Purpose of review: The goal of this study is to review key recent findings related to the immunopathogenesis of hepatitis C virus (HCV) infection, especially in regards to T lymphocytes. It aims to complement other reviews in this issue on the roles of host genetics (IL-28B), acute HCV infection (when disease outcome is determined) and other factors that may influence fibrosis progression (microbial translocation). The main focus is on specific immunity and T cells in the context of success and failure to control viral infection.
Recent findings: This review focuses on two areas of intense interest in the recent literature: the relationship between the human leukocyte antigen (HLA), class I-restricted T-cell responses and the evolution of the virus and the role of inhibitory markers on T cells in the immunopathogenesis of HCV. When appropriate, we compare findings from studies of HIV-specific immunity.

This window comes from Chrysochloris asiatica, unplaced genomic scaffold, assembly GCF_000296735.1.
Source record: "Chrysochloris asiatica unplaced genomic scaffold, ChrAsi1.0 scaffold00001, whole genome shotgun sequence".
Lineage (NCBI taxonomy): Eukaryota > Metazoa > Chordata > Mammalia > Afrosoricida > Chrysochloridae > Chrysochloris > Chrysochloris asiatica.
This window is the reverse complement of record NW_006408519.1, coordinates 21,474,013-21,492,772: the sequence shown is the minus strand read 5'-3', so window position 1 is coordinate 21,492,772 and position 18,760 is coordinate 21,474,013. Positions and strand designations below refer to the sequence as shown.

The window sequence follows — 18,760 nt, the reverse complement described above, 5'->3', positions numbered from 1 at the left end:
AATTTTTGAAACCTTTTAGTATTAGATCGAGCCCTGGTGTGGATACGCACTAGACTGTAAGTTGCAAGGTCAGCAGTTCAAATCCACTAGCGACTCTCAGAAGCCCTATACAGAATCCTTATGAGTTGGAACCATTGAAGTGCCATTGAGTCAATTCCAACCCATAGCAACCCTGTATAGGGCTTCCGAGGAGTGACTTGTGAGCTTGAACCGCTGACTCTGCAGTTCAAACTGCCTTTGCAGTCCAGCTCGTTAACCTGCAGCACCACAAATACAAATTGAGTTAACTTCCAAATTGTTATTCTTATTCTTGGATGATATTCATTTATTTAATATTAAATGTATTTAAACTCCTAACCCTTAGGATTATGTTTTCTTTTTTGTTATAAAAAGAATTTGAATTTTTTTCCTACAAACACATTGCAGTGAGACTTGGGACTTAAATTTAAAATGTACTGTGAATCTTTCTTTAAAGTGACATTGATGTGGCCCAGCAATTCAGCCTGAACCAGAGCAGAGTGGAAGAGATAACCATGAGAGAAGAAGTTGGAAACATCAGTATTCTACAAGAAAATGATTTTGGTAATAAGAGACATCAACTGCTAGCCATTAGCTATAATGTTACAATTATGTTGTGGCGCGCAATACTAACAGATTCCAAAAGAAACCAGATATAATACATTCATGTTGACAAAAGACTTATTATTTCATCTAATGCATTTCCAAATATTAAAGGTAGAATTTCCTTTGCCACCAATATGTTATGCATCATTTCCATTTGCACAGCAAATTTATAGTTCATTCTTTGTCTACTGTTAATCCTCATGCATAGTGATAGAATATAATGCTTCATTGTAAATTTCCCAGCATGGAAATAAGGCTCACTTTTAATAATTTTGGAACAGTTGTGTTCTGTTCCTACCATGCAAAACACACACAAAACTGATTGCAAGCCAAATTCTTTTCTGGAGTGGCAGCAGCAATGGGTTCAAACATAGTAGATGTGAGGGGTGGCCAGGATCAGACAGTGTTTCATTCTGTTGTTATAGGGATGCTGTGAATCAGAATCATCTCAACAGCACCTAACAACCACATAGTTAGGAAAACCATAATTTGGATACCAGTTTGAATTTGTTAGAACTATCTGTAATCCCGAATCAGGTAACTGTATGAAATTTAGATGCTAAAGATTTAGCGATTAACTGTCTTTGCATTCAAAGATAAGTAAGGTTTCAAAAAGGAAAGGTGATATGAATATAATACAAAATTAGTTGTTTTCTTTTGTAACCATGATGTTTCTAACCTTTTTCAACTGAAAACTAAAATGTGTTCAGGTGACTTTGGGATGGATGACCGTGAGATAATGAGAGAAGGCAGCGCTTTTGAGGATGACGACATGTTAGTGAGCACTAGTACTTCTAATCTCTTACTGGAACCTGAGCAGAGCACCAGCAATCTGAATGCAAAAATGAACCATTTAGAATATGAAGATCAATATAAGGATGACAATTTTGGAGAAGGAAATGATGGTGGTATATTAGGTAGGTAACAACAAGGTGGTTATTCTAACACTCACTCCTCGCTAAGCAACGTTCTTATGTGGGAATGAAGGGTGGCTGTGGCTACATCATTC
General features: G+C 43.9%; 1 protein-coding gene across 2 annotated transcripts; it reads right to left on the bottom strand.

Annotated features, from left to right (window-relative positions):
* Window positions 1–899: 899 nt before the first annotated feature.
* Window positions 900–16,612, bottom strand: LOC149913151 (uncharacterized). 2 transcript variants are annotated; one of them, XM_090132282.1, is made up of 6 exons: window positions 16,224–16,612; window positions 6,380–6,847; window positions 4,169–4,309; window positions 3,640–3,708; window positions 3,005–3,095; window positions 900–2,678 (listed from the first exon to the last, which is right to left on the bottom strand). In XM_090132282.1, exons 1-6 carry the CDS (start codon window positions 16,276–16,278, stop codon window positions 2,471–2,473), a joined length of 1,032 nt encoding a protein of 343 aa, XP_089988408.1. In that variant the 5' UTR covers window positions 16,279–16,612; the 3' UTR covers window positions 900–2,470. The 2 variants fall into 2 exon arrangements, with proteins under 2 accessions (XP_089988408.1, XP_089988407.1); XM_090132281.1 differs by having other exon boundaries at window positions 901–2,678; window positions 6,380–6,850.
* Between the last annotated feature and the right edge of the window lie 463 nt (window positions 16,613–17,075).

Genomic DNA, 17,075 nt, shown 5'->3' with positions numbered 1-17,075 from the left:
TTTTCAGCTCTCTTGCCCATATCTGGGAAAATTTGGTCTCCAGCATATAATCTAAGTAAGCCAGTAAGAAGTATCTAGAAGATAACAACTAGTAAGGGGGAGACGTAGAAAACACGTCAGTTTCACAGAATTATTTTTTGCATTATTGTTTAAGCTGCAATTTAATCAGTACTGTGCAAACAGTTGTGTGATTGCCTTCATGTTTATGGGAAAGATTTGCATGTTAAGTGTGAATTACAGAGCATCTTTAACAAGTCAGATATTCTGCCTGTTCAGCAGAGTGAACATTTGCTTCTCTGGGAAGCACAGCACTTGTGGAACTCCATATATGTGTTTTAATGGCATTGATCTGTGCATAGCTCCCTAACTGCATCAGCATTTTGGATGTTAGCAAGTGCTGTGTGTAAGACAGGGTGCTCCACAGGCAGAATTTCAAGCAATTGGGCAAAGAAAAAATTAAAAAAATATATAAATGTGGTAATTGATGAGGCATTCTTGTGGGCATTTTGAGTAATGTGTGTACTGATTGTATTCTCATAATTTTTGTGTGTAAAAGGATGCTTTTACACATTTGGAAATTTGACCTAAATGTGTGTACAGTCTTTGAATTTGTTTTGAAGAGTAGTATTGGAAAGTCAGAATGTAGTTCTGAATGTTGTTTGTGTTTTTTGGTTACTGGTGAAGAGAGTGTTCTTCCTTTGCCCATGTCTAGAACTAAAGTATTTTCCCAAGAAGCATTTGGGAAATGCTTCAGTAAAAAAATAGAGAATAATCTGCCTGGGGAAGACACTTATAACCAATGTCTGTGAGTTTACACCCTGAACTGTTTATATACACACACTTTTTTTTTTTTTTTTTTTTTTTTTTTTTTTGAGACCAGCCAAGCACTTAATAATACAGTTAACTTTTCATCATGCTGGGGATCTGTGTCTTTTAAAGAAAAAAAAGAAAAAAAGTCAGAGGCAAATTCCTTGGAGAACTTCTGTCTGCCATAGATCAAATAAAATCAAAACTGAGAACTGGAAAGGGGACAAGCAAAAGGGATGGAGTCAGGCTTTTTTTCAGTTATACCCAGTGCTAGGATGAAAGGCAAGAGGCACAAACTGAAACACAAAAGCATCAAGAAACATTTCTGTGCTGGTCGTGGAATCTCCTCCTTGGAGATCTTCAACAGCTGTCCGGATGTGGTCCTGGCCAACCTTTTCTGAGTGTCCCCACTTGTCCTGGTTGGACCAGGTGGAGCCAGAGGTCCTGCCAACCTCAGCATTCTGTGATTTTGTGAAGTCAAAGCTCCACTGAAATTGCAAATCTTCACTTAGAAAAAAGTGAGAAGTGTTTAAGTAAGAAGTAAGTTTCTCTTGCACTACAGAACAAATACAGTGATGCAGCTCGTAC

Summary: From examining the virus and the mutational changes associated with T-cell responses and from analyzing the markers on T cells, there have been numerous advances in the understanding of immune evasion mechanisms employed by HCV.